Building Your Own Cloud With SUSE OpenStack and Stackato Cloud Foundry
Learn how to use SUSE and Stackato together to obtain a quicker time to value for an OpenStack-based PaaS deployment.
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In a recent online meetup "Overcoming the Challenges of Microservices with PaaS on OpenStack," John Wetherill from ActiveState, along with Frank Rego, Pete Chadwick and Cameron Seader from SUSE, showed how SUSE and Stackato, together, can help users obtain a quicker time to value for an OpenStack-based Platform-as-a-Service (PaaS) deployment. Using the SUSE distribution of OpenStack combined with Stackato distribution of Cloud Foundry, companies can stand up a simple cloud and start deploying an app in an hour.
Below is a partial transcript and recording of the meetup.
Overcoming the Operational Complexity of Microservices
John Wetherill: The focus of this meetup is on the underlying development. There are a lot of challenges that microservices developers and adopters are facing today: the lack of mature tools; the lack of developers and people experienced with it; and the requirement to adopt a DevOps mindset and culture.
But one of the big one challenges is just the increased operational complexity and overhead of building out microservices and there is a lot of extra complexities. The demonstration illustrated how the operational complexity, challenges and barriers are alleviated significantly when using the SUSE and Stackato platforms
An Overview of SUSE
Frank Rego: The OpenStack ecosystem is fairly large and SUSE does the infrastructure piece of it. SUSE has been in the Linux business for 22 or 23 years. In the past few years, of course, we've had a lot of our customers now exploring moving to the Cloud. Either to a private cloud solution, a public cloud solution or some hybrid solution in between. Over the last several years we've introduced our OpenStack distribution, SUSE OpenStack Cloud. We're seeing also a lot of traction for people who want to move workloads to the public cloud and they're using the private cloud either for dev tests or even now starting production workloads in the private cloud in OpenStack.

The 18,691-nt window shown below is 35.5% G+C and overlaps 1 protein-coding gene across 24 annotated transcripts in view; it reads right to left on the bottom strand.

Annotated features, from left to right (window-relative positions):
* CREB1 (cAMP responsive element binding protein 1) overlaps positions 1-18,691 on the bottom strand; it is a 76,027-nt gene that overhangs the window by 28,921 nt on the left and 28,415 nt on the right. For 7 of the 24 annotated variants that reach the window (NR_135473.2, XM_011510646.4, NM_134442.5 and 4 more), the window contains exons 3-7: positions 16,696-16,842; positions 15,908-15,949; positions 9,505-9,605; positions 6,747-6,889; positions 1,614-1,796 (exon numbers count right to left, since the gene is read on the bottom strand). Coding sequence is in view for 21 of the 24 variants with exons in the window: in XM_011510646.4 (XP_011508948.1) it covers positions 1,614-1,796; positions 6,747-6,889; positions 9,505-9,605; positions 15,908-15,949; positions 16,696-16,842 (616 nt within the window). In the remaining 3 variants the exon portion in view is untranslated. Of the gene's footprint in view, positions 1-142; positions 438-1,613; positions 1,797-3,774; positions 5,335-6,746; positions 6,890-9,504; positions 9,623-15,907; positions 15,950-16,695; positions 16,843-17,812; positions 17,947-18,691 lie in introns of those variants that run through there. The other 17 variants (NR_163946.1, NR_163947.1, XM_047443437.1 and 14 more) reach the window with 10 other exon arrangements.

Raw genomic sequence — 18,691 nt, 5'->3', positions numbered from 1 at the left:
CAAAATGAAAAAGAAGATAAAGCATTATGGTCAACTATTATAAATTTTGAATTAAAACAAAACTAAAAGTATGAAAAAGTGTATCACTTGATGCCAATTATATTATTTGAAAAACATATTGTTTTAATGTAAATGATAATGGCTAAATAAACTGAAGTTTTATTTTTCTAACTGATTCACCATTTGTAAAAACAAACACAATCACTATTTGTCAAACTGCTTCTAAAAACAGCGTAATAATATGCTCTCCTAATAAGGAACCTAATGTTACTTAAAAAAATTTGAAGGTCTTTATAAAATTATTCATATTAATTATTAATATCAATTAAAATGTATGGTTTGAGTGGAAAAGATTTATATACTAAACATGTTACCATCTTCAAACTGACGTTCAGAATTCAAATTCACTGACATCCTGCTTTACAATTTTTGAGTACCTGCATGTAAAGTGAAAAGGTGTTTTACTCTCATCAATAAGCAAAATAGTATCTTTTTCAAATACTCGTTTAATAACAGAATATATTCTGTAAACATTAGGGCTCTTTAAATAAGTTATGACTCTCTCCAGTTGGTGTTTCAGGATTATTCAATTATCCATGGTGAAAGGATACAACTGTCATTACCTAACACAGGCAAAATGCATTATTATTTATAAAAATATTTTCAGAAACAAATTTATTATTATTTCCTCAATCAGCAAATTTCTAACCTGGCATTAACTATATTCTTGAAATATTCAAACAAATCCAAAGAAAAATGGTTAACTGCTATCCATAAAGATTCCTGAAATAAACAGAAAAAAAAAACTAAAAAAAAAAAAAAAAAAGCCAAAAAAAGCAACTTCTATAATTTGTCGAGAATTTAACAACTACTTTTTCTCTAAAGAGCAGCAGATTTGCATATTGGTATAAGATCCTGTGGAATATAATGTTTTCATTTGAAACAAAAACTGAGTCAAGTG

Pete Chadwick: One of the things we're starting to see is increasing interest from customers to use OpenStack as the basis for their Platform-as-a-Service. This discussion with ActiveState is very timely, and addresses what we see as a really emerging trend in the marketplace.
Pete: One of the questions we get is ... why use an OpenStack distribution? Why don't I just download it from OpenStack.org and do it myself? It's freestyle Legos. You got a tub of Legos, you put them together, you've got a lot of different options. You have flexibility, but there's still 1,400 parameters you've got to specify. You've got 11 components, and increasing, that you need to get working together.
We've had feedback from customers and partners that it can take weeks or months to get up and running if, in fact, you can get it up and running at all. An analyst even talked about the need if you're going to do OpenStack on your own, you're going to hire a fairly large team to build up the internal skills necessary to do that.